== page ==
NETHERLANDS - This Tiny Country Feeds the World
The Netherlands is a small, densely populated country, with more than 1,300 inhabitants per square mile. It’s bereft of almost every resource long thought to be necessary for large-scale agriculture. Yet it’s the globe’s number two exporter of food as measured by value, second only to the United States, which has 270 times its landmass. How on Earth have the Dutch done it?
The brain trust behind these astounding numbers is centered at Wageningen University & Research (WUR), located 50 miles southeast of Amsterdam. Widely regarded as the world’s top agricultural research institution, WUR is the nodal point of Food Valley, an expansive cluster of agricultural technology start-ups and experimental farms. The name is a deliberate allusion to California’s Silicon Valley, with Wageningen emulating the role of Stanford University in its celebrated merger of academia and entrepreneurship.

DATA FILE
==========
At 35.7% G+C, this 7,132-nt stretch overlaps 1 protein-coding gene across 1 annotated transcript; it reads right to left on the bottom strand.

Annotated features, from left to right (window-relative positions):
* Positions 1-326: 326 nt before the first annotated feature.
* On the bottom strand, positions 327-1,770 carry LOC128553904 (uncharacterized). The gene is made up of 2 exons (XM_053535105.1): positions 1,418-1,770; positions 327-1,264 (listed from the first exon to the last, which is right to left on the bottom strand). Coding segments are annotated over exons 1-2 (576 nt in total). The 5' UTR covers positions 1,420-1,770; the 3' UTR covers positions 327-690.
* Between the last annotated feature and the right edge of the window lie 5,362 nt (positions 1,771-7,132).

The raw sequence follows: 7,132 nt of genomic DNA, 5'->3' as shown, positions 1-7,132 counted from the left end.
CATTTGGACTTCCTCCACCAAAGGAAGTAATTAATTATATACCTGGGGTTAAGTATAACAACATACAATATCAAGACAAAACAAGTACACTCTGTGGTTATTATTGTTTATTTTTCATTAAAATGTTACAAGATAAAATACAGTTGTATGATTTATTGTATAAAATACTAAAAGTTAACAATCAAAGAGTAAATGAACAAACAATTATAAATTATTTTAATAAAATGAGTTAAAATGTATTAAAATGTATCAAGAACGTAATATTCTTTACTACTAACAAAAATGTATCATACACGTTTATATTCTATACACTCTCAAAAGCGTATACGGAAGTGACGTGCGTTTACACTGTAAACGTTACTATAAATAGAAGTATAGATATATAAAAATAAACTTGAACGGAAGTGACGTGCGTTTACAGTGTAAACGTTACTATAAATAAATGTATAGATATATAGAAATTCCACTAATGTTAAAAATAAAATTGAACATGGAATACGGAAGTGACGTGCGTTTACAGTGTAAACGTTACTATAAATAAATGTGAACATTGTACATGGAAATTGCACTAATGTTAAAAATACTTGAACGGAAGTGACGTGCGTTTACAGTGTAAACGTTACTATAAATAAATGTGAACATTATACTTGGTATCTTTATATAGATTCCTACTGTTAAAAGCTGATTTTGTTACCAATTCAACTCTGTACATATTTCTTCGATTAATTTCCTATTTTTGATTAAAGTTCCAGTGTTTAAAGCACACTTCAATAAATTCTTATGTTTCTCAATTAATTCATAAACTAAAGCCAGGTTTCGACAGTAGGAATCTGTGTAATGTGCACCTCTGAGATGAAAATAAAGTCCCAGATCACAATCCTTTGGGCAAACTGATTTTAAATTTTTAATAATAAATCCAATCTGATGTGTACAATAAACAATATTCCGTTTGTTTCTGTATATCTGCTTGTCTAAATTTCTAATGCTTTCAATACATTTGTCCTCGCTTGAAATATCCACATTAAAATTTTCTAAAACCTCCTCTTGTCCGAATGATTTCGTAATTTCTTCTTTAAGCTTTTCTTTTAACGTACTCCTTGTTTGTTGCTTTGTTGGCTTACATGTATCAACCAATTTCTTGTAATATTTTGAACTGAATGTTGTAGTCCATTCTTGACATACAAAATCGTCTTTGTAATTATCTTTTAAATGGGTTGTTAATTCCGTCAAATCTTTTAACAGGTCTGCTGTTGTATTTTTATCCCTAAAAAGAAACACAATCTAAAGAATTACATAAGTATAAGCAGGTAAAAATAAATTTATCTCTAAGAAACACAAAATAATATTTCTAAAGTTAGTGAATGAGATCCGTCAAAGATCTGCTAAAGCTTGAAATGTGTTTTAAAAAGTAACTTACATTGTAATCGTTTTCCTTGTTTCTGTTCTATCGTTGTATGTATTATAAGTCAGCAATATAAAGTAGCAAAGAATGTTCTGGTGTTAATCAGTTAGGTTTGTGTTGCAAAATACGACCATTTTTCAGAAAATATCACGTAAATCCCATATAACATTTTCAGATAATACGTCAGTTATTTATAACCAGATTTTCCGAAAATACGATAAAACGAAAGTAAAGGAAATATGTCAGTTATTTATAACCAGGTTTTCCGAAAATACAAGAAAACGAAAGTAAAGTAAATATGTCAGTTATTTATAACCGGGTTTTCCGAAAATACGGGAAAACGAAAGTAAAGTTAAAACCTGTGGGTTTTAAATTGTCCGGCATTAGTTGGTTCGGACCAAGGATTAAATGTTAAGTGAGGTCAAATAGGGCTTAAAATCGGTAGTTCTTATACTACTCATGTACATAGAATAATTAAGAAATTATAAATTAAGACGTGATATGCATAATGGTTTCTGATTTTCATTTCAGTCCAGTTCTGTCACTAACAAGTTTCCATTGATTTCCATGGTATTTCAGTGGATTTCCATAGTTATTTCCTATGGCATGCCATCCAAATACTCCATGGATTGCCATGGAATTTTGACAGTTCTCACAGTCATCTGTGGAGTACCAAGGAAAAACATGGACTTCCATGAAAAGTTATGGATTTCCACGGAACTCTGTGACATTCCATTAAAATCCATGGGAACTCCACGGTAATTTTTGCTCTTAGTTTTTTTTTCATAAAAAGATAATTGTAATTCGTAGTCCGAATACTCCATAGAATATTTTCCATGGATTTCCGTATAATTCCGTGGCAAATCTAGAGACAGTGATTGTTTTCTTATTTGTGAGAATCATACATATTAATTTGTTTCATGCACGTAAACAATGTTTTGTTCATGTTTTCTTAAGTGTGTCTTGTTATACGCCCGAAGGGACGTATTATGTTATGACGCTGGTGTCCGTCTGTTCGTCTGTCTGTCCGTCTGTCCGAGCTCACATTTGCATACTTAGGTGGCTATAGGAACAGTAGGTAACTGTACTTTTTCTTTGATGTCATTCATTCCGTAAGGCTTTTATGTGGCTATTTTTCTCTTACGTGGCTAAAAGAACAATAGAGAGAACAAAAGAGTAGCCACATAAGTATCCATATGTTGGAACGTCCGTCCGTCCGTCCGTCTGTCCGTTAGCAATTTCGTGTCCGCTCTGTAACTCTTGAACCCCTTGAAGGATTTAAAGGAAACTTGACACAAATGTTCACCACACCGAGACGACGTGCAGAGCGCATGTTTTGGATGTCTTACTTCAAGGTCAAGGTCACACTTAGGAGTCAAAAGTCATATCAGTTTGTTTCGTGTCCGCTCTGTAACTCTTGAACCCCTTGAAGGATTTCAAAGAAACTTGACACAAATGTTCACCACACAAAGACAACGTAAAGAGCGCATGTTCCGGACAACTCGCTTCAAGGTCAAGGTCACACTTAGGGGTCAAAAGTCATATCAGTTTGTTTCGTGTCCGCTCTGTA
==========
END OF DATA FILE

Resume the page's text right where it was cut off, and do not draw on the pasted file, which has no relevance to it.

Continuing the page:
The challenge? Put in bluntly apocalyptic terms, he says, the planet must produce “more food in the next four decades than all farmers in history have harvested over the past 8,000 years.”